Book Review, Uncategorized

Review: The Rise and Fall of the Dinosaurs: A New History of a Lost World by Stephen Brusatte



Rating: ☆☆☆☆☆
Audience: Suitable for YA+, non-fiction, historical
Length: 416 pages
Author: Stephen Brusatte
Publisher: William Morrow
Release Date: April 24th, 2018
Image & Other Reviews on: Goodreads


Brusatte traces the evolution of dinosaurs from their inauspicious start as small shadow dwellers—themselves the beneficiaries of a mass extinction caused by volcanic eruptions at the beginning of the Triassic period—into the dominant array of species every wide-eyed child memorizes today, T. rex,Triceratops, Brontosaurus, and more. This gifted scientist and writer re-creates the dinosaurs’ peak during the Jurassic and Cretaceous, when thousands of species thrived, and winged and feathered dinosaurs, the prehistoric ancestors of modern birds, emerged. The story continues to the end of the Cretaceous period, when a giant asteroid or comet struck the planet and nearly every dinosaur species (but not all) died out, in the most extraordinary extinction event in earth’s history, one full of lessons for today as we confront a “sixth extinction.”

Brusatte also recalls compelling stories from his globe-trotting expeditions during one of the most exciting eras in dinosaur research—which he calls “a new golden age of discovery”—and offers thrilling accounts of some of the remarkable findings he and his colleagues have made, including primitive human-sized tyrannosaurs; monstrous carnivores even larger than T. rex; and paradigm-shifting feathered raptors from China.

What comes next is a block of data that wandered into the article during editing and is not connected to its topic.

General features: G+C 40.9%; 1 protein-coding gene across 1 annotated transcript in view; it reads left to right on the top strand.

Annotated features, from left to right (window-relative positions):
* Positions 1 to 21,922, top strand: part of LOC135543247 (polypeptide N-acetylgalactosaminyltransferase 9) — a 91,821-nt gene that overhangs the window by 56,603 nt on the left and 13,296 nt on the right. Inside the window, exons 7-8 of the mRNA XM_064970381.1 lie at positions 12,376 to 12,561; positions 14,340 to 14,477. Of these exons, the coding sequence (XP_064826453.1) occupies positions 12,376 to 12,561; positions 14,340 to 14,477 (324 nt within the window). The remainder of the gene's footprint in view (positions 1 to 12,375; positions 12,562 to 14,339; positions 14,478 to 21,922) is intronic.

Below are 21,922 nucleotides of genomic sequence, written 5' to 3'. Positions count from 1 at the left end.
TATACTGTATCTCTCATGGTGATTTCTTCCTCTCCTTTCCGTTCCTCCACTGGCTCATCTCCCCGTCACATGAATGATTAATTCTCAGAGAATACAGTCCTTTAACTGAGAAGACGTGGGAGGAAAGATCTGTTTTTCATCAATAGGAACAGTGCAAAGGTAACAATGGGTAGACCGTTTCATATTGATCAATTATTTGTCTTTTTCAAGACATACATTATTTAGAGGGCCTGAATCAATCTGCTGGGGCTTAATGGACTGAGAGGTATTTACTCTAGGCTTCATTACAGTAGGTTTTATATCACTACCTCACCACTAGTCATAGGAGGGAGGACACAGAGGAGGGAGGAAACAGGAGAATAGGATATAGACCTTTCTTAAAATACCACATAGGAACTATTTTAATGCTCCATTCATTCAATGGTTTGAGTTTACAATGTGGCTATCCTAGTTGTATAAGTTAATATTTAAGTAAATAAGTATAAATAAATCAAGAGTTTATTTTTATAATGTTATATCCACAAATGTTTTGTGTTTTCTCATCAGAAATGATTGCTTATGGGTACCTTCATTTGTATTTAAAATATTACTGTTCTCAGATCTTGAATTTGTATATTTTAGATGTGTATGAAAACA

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OH WOW, if you have any love for dinosaurs, read this book. It just hit my my top favorites for non-fiction books.

Y’all, this man LOVES dinos. And you can feel that on every page. You’re dragged in and loving the dinosaurs as much as he does. There was a magnificent flow and pace to the book. It would flow from Brusatte telling a personal story of finding a fossil, adding in pieces of how fossils are studied today, and then tying it all back to how that creature was living in prehistoric times.

It was amazing! I have always been absolutely fascinated with dinosaurs, so that probably is definitely enforcing my love and appreciation for this book. They’re so many places that dinosaurs are still currently being found. It is not a dead science, there’s so much more we can gather from fossils. He describes all of his colleagues and friends so eloquently that you really get an understanding of their personality and character.

All of the scientific analyzing felt like it would fly over my head, but Brusatte does a great job of putting it all into simple terms (I am horrid at math, so this was especially helpful) so anyone can understand.

Lastly, his ability to narrate his take on what dinosaurs lived like was it’s own story. I felt those dinosaurs as he described the asteroid hitting Earth. His use of pretty prose kept me engaged and flipping pages.

Also, guys, there’s pictures!! My biggest struggle was literally (no really, ask my husband) Googling every single dinosaur name that didn’t have a photo. I personally wanted to know what every one of them looked like. It would have been awesome to have more photos, but I understand that it would essentially be a picture book at that point.

Overall audiences notes:
– Non-fiction book, appropriate for all ages
– No language
– Violence is maybe a minor description of a dinosaur attacking another

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